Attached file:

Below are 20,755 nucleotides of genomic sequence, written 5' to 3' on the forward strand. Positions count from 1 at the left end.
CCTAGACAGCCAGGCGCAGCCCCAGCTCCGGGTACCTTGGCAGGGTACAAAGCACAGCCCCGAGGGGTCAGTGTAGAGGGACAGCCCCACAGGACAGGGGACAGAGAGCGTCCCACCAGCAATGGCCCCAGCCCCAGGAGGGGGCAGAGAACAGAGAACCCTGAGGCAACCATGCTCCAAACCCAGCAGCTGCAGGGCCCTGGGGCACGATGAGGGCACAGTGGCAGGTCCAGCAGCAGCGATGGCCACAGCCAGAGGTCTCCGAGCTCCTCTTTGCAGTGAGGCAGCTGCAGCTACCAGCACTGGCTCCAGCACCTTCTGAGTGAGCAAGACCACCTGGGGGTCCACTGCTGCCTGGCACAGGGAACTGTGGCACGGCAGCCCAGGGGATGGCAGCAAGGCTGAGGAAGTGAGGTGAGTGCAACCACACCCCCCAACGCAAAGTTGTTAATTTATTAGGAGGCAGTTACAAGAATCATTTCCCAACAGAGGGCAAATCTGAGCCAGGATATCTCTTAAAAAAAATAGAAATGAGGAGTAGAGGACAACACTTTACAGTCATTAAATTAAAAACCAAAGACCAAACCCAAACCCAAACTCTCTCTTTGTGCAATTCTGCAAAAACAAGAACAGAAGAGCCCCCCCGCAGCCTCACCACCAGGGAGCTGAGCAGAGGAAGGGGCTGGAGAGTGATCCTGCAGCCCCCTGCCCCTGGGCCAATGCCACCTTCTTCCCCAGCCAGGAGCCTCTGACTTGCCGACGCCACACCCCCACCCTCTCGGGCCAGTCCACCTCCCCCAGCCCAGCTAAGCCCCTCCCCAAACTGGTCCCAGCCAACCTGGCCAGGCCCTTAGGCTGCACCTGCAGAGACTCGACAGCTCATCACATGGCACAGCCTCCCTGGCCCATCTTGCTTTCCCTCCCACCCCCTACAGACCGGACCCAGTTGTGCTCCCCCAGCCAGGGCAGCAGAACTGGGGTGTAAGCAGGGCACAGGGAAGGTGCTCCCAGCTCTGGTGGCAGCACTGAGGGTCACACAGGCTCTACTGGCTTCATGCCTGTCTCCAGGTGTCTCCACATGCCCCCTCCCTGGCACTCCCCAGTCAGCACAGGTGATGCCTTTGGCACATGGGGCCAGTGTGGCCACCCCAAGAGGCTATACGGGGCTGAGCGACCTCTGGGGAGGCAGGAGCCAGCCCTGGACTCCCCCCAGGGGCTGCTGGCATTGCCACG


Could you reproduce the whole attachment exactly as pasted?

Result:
Below are 20,755 nucleotides of genomic sequence, written 5' to 3' on the forward strand. Positions count from 1 at the left end.
CCTAGACAGCCAGGCGCAGCCCCAGCTCCGGGTACCTTGGCAGGGTACAAAGCACAGCCCCGAGGGGTCAGTGTAGAGGGACAGCCCCACAGGACAGGGGACAGAGAGCGTCCCACCAGCAATGGCCCCAGCCCCAGGAGGGGGCAGAGAACAGAGAACCCTGAGGCAACCATGCTCCAAACCCAGCAGCTGCAGGGCCCTGGGGCACGATGAGGGCACAGTGGCAGGTCCAGCAGCAGCGATGGCCACAGCCAGAGGTCTCCGAGCTCCTCTTTGCAGTGAGGCAGCTGCAGCTACCAGCACTGGCTCCAGCACCTTCTGAGTGAGCAAGACCACCTGGGGGTCCACTGCTGCCTGGCACAGGGAACTGTGGCACGGCAGCCCAGGGGATGGCAGCAAGGCTGAGGAAGTGAGGTGAGTGCAACCACACCCCCCAACGCAAAGTTGTTAATTTATTAGGAGGCAGTTACAAGAATCATTTCCCAACAGAGGGCAAATCTGAGCCAGGATATCTCTTAAAAAAAATAGAAATGAGGAGTAGAGGACAACACTTTACAGTCATTAAATTAAAAACCAAAGACCAAACCCAAACCCAAACTCTCTCTTTGTGCAATTCTGCAAAAACAAGAACAGAAGAGCCCCCCCGCAGCCTCACCACCAGGGAGCTGAGCAGAGGAAGGGGCTGGAGAGTGATCCTGCAGCCCCCTGCCCCTGGGCCAATGCCACCTTCTTCCCCAGCCAGGAGCCTCTGACTTGCCGACGCCACACCCCCACCCTCTCGGGCCAGTCCACCTCCCCCAGCCCAGCTAAGCCCCTCCCCAAACTGGTCCCAGCCAACCTGGCCAGGCCCTTAGGCTGCACCTGCAGAGACTCGACAGCTCATCACATGGCACAGCCTCCCTGGCCCATCTTGCTTTCCCTCCCACCCCCTACAGACCGGACCCAGTTGTGCTCCCCCAGCCAGGGCAGCAGAACTGGGGTGTAAGCAGGGCACAGGGAAGGTGCTCCCAGCTCTGGTGGCAGCACTGAGGGTCACACAGGCTCTACTGGCTTCATGCCTGTCTCCAGGTGTCTCCACATGCCCCCTCCCTGGCACTCCCCAGTCAGCACAGGTGATGCCTTTGGCACATGGGGCCAGTGTGGCCACCCCAAGAGGCTATACGGGGCTGAGCGACCTCTGGGGAGGCAGGAGCCAGCCCTGGACTCCCCCCAGGGGCTGCTGGCATTGCCACG